Annotating The Hours was a potent reminder of the uncertainty that’s central to writing novels; of the countless choices one makes, without any particular conviction that they’re right. Once a novel is published it feels inevitable, not only to readers but, over time, to the writer as well, when, in fact, the book as printed is only one of a nearly infinite number of possible variations.
FIRST EDITION, CONTAINING WITHIN A TROVE OF NOTES, IMAGES, MUSIC, PHOTOGRAPHS AND TALISMANS INSERTED BY CUNNINGHAM AND SIGNED ON THE HALF-TITLE. From a CD inserted on the front free endpaper of the 5 songs he listed to “ad infinitum” while writing this novel to the extended acknowledgements inserted at the end of the novel, Cunningham provides a rich compendium of commentary about the writing of his novel. He fastens 11 photocopies of photographs of Virginia Woolf, Leonard Woolf, Vanessa Bell, Monk’s House Rodmel, and other family members throughout the novel, attached at the top of the page so they can be lifted and the words underneath read. He also adheres 22 typed cards (containing approximately 40-400 words each) as well as a darkly comic drawing in his hand. Cunningham has also inserted 5 tokens, which were “some of the things tacked to my walls as I wrote The Hours at any rate, the ones that would fit inside the book,” comprising: a photograph of Customs House, London, a black and white photograph of a lighthouse, a paper doll’s dress, a rosary, and a heart-shaped votive. His notes throughout explain: the title (“The Hours was one of several titles Woolf was contemplating when she started writing the book she would ultimately title Mrs. Dalloway which left The Hours still available as a title”); his process (“When I’m working on a novel, I play music every morning before I start writing. It has something to do with setting a tone, and something to do with simply enlivening the molecules of the air in the room, which tend to go dormant overnight”); the development of the plot (“when I start a novel, I never know how it’s going to end”); his characters and their development (“Laura Brown was the most difficult character to write” and “I rarely base characters on people I know”); a short list of regretted inaccuracies (“Inaccuracies. They creep in, despite one’s best efforts”); and even one brief thought about the movie inspired by his novel (“The fact that I’m not often referring to the filmdoes not imply that I was unhappy with the film version. I was in fact quite happy with it, which possibly makes me the only living American novelist who has nothing disparaging to say about the movie based on his book”). In all, this remarkable assemblage tells the story of Cunningham’s creation of his Pulitzer Prize and PEN/Faulkner Award-winning novel.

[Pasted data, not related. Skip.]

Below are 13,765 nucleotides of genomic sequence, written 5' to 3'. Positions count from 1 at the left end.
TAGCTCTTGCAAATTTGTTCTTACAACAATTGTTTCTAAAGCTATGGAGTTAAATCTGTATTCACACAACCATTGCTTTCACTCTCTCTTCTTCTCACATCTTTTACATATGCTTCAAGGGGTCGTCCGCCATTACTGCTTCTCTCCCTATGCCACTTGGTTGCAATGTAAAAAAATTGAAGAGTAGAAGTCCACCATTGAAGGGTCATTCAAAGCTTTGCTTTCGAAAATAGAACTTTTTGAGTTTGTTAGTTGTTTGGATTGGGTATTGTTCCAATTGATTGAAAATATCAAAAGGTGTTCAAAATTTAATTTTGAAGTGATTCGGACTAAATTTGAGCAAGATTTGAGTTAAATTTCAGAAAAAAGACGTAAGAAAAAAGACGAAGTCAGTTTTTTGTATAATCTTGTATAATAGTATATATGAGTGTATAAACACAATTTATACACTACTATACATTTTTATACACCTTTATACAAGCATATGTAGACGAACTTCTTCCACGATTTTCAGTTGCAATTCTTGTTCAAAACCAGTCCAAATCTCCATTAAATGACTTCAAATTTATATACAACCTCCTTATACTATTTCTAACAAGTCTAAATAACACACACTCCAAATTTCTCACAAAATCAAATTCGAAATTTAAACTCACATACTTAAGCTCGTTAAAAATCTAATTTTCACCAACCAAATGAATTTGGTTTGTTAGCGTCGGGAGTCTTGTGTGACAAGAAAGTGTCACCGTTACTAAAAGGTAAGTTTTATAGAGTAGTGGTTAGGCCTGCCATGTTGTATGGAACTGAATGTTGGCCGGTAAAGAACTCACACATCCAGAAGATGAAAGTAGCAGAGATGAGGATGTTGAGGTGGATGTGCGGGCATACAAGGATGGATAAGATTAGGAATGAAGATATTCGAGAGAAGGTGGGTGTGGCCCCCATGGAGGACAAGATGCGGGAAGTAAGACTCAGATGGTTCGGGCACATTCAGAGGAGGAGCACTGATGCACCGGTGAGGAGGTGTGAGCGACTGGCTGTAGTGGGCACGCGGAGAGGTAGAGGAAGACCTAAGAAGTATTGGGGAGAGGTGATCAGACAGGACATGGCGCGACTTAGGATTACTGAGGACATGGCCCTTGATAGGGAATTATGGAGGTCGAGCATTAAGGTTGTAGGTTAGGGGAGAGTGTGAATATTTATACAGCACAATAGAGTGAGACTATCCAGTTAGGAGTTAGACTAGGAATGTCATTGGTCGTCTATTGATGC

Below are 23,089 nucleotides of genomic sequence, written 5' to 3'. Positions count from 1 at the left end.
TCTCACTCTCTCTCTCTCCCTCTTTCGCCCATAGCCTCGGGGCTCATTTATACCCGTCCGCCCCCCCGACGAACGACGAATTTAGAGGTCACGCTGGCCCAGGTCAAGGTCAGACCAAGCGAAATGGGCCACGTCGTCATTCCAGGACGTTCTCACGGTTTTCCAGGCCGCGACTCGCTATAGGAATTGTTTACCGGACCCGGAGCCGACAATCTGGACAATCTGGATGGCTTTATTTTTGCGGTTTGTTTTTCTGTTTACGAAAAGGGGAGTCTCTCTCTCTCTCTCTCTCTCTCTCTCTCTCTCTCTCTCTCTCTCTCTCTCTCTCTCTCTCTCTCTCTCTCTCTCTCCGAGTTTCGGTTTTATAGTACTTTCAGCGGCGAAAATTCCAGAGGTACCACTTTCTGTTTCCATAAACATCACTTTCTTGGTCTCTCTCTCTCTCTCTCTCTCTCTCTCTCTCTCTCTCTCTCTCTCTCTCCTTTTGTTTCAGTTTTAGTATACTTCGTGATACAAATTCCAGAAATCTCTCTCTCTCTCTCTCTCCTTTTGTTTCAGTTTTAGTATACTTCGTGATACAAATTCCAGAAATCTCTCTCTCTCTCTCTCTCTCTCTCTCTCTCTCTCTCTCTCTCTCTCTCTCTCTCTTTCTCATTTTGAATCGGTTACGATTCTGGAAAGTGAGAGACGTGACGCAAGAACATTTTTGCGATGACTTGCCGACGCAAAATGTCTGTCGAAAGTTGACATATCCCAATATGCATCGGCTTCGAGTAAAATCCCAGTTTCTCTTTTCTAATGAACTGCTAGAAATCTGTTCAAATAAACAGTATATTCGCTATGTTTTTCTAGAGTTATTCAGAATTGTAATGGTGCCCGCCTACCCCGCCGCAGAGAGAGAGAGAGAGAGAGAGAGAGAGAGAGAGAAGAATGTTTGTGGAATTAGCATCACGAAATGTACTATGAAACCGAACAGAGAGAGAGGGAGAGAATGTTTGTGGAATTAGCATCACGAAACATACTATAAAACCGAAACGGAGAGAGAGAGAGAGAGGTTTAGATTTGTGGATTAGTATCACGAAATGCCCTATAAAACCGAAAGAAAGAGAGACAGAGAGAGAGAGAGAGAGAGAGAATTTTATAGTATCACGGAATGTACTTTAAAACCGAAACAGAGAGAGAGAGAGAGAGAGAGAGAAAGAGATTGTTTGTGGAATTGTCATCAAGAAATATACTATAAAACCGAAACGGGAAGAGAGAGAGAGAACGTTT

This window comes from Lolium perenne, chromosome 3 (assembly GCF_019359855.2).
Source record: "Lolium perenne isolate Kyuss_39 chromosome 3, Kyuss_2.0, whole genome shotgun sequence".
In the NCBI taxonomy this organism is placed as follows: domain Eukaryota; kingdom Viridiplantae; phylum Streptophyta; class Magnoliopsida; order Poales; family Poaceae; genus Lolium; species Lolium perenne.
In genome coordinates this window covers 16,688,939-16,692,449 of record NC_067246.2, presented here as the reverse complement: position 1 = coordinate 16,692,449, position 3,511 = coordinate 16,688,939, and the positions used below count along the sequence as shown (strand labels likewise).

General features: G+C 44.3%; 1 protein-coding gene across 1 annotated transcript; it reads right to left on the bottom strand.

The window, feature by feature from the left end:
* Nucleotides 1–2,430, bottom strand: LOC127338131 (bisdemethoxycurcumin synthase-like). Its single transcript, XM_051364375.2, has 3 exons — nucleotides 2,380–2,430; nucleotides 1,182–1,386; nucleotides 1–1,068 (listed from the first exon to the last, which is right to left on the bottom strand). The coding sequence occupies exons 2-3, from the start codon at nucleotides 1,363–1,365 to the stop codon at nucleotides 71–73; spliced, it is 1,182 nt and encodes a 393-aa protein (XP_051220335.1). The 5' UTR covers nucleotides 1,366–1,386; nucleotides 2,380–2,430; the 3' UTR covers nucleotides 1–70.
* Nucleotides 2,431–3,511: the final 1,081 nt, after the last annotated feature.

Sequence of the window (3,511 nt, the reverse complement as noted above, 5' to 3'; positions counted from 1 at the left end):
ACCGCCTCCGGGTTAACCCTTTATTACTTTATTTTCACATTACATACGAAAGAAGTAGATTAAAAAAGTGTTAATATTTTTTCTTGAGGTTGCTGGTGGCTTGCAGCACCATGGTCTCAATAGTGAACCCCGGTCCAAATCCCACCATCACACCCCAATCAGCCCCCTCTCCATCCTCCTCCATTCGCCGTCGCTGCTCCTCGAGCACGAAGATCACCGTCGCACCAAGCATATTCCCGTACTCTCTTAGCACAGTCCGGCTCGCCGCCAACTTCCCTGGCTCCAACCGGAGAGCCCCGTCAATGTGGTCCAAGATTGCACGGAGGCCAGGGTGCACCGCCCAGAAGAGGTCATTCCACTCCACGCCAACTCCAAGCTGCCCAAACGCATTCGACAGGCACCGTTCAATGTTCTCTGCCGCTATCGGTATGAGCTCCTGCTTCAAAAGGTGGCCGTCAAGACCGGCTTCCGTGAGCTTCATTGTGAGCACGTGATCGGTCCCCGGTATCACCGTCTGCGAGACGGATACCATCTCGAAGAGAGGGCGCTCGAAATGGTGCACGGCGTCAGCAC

CUNNINGHAM, Michael (b. 1952). The Hours. New York: Farrar, Straus and Giroux, 1998. 8°. Original boards; pictorial dust jacket.